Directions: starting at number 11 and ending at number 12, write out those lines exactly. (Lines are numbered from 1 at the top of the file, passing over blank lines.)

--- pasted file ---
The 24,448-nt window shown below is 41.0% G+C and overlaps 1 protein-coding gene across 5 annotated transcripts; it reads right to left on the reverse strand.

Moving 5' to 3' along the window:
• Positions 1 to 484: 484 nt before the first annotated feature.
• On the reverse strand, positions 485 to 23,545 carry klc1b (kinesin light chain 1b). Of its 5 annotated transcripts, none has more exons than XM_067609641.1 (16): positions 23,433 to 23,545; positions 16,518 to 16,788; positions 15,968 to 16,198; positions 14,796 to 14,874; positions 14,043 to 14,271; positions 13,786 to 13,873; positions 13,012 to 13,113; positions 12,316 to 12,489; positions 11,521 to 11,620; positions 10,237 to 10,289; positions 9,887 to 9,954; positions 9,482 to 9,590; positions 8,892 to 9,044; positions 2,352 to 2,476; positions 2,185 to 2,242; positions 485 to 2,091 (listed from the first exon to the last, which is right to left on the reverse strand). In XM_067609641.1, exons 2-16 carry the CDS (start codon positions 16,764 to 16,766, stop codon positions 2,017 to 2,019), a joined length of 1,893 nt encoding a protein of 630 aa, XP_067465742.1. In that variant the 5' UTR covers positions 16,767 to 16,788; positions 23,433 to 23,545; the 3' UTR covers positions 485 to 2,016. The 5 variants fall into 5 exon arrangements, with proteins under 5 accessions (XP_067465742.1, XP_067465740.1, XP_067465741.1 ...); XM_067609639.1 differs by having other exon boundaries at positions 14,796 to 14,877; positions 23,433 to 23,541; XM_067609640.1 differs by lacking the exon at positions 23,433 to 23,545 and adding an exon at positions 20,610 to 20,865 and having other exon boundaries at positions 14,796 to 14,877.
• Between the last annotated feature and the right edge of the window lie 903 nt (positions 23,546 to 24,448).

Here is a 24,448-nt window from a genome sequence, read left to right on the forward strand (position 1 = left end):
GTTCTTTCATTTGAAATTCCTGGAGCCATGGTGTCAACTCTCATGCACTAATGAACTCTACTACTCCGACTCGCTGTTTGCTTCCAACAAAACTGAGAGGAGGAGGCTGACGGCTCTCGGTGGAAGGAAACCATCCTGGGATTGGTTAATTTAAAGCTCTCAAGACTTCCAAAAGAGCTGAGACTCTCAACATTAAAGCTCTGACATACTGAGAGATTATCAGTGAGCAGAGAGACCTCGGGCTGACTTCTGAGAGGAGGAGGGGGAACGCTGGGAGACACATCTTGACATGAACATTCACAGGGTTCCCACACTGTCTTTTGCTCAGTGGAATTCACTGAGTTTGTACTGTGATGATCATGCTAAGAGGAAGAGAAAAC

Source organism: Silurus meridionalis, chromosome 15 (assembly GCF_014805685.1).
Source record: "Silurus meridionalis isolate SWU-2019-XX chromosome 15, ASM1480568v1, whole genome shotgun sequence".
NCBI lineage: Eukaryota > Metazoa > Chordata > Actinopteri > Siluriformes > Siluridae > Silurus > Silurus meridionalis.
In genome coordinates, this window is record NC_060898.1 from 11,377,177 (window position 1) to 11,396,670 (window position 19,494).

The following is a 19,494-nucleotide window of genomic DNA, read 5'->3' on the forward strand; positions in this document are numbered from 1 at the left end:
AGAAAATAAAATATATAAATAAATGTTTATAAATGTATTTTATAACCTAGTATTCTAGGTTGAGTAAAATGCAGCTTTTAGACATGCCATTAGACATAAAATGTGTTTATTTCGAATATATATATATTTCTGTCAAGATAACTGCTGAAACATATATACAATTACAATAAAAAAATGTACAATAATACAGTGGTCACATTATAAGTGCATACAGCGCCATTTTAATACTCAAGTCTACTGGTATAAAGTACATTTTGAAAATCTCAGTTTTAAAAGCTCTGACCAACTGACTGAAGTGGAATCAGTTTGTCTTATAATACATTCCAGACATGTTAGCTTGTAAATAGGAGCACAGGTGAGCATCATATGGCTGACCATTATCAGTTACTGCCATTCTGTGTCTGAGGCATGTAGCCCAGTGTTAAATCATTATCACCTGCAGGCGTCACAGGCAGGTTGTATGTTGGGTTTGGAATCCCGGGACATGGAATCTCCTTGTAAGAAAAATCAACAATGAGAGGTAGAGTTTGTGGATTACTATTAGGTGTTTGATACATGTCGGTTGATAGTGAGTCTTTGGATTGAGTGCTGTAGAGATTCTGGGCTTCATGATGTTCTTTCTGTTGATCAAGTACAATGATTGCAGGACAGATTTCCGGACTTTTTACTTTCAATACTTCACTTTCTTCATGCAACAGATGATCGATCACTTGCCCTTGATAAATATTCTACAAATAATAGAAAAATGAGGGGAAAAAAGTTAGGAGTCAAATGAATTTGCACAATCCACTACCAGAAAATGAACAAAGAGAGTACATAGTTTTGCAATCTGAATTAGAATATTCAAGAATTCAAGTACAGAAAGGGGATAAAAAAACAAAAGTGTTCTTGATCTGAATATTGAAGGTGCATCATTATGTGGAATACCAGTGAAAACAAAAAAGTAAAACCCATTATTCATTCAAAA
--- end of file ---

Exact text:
In genome coordinates, this window is record NC_060898.1 from 11,377,177 (window position 1) to 11,396,670 (window position 19,494).

The following is a 19,494-nucleotide window of genomic DNA, read 5'->3' on the forward strand; positions in this document are numbered from 1 at the left end: